Wednesday, March 20, 2013

American Beauties Native Plants

Bringing Life to your Garden

Welcome to our First Blog!

In this blog I want to start a conversation about caring for nature and enjoying all the beauty it has to offer. I hope to hear about your experiences and to learn from our collective successes and failures. I could never limit my love of plants to just one group. Ours is an equal opportunity backyard where natives and non-natives live peacefully side-by-side. Having said that, I do pay special attention to our native plants because they feed, house and protect all the creatures that make our garden come alive. 
Thank you for being here!

Love at First Sight

After a long, gray winter the first signs of spring are extraordinarily special and sharp leaved hepatica makes my heart beat faster. Out of a small bunch of brown leaves, tiny stems push up their lavender faces looking for the sun. They are so tiny they could be in a vase at Barbie’s house but I don’t mind getting my knees dirty to admire the perfect symmetry in each tiny bloom. Hepatica appreciate moist, humus rich soil that’s neutral to acidic. They need some shade, especially in warmer climates. Plant them in drifts near the house where you’re sure to notice pastel colors in a sea of crispy brown leaves. Nomenclature: Hepatica acutiloba, Anemone hepatica, Hepatica nobilis var. acuta? Who knows, the taxonomists are having a field day with this one. I just call it gorgeous.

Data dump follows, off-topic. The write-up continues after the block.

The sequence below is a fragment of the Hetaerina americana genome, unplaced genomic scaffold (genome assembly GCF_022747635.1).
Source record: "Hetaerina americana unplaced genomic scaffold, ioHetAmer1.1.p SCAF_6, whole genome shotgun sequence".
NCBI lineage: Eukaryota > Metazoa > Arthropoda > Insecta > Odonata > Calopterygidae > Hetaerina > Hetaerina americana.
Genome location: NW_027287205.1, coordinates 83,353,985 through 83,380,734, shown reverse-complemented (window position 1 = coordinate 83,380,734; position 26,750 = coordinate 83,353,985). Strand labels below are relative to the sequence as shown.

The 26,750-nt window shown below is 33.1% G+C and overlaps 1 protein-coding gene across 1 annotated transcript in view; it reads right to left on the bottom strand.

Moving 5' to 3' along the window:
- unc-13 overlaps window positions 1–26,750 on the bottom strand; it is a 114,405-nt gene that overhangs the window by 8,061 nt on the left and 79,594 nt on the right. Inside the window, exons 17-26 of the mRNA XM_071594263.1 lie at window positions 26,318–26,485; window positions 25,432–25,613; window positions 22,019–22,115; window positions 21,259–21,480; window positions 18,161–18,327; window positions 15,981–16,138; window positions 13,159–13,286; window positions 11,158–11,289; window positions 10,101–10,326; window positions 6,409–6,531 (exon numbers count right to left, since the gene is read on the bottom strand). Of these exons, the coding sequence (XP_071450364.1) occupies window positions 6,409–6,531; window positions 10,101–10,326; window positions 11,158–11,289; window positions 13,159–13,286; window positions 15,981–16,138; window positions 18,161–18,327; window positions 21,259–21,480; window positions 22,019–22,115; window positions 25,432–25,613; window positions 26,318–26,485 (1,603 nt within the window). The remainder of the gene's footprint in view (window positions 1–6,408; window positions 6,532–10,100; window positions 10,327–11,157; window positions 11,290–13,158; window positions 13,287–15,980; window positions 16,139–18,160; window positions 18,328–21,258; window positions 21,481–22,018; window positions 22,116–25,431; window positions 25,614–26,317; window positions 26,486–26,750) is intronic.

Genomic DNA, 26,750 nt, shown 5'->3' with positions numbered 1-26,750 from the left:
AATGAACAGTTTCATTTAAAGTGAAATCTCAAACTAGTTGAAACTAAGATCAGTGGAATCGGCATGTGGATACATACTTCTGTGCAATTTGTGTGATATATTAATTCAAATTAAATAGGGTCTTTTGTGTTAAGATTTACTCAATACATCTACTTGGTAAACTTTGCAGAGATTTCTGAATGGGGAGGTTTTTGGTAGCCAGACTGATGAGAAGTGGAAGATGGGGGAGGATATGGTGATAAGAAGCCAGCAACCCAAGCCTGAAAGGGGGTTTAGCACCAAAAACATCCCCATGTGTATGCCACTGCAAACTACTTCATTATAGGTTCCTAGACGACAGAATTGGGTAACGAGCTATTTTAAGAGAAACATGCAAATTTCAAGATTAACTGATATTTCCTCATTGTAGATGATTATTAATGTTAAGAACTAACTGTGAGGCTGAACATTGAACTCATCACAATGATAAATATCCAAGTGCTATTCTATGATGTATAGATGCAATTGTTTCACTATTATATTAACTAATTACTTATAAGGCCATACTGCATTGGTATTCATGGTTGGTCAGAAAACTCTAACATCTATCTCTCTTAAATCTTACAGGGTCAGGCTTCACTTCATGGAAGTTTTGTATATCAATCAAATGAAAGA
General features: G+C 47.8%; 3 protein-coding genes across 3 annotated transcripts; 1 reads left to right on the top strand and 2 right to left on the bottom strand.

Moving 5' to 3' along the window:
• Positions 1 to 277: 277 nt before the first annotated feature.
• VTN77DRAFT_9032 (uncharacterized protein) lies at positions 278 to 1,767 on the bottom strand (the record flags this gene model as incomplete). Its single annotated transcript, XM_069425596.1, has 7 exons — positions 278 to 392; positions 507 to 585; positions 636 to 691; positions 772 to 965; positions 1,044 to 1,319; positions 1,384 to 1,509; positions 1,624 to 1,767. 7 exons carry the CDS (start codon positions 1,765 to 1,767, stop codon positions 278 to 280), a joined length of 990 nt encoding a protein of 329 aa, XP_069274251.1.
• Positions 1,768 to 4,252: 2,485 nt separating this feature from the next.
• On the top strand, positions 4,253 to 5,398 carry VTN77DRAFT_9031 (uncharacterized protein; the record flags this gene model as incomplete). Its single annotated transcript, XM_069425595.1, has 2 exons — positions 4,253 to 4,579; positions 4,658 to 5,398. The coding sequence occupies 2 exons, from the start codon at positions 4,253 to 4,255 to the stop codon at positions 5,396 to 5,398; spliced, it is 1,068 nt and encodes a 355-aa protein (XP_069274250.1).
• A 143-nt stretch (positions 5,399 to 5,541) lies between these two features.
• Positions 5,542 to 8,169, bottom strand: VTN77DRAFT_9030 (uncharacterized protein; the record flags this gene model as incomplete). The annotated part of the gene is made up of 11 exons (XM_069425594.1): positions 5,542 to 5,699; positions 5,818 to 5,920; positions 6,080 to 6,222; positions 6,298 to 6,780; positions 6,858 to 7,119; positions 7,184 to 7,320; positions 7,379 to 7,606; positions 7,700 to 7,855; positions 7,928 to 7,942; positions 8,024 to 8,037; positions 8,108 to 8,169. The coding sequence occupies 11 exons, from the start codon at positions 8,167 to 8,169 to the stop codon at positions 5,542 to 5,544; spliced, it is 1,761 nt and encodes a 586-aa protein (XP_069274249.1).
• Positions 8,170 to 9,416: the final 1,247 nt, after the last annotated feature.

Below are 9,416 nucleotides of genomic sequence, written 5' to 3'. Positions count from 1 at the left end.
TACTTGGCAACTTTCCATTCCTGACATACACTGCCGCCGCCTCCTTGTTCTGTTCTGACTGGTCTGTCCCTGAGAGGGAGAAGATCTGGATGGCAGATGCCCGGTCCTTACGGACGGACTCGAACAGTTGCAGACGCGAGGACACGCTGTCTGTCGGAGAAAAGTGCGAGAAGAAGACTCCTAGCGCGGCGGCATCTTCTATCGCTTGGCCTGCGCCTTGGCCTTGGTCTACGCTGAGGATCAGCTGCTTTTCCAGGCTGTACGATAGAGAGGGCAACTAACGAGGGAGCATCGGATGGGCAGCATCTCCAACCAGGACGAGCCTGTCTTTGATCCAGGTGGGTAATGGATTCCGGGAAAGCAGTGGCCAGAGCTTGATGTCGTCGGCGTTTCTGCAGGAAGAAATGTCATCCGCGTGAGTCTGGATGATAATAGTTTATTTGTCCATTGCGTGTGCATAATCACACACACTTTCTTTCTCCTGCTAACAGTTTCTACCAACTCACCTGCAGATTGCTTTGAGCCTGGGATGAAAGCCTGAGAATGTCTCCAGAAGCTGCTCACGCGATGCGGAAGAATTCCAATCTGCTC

Butterfly of the Month Club

Celastrina ladon - Spring Azure (male)
It won’t be long before our butterflies are back and one of the first to look for is the Spring Azure. Their range includes nearly all of the United States except for parts of Texas and Florida. The eggs are laid on flower buds of woody shrubs like dogwood (Cornus), New Jersey tea (Ceanothus) and blueberry (Vaccinium). The caterpillars are tended by ants in exchange for a sweet liquid supplied by their “honey glands”. Adults sip nectar from a variety of blossoms including, milkweeds (Asclepias), black-eyed Susan (Rudbeckia) and American holly (Ilex) to name but a few. This image is from our friend Bill Johnson.
Check out his website here. Thanks Bill!

Every American Beauties Native Plant Purchased Benefits the
National Wildlife Federation